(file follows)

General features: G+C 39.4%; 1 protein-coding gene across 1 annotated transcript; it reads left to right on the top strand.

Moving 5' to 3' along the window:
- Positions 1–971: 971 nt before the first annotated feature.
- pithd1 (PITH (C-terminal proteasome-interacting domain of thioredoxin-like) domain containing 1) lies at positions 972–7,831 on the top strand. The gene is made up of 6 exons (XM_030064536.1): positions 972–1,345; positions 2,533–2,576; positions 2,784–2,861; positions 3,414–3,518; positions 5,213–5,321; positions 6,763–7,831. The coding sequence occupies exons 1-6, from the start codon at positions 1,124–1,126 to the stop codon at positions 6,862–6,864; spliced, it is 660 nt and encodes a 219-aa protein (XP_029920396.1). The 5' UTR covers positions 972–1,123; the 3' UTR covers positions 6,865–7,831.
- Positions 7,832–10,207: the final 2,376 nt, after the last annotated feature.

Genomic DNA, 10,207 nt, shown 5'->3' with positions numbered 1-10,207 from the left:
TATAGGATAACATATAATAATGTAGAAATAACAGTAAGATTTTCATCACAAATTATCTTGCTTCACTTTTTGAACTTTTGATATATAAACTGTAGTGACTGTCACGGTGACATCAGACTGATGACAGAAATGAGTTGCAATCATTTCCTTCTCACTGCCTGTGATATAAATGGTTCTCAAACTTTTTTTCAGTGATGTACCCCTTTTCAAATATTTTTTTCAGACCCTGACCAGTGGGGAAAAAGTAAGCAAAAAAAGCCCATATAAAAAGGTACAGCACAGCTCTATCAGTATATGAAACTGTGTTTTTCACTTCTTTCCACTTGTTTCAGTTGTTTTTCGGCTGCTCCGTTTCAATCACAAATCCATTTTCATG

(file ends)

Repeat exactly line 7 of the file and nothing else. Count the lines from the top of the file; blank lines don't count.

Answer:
TATAGGATAACATATAATAATGTAGAAATAACAGTAAGATTTTCATCACAAATTATCTTGCTTCACTTTTTGAACTTTTGATATATAAACTGTAGTGACTGTCACGGTGACATCAGACTGATGACAGAAATGAGTTGCAATCATTTCCTTCTCACTGCCTGTGATATAAATGGTTCTCAAACTTTTTTTCAGTGATGTACCCCTTTTCAAATATTTTTTTCAGACCCTGACCAGTGGGGAAAAAGTAAGCAAAAAAAGCCCATATAAAAAGGTACAGCACAGCTCTATCAGTATATGAAACTGTGTTTTTCACTTCTTTCCACTTGTTTCAGTTGTTTTTCGGCTGCTCCGTTTCAATCACAAATCCATTTTCATG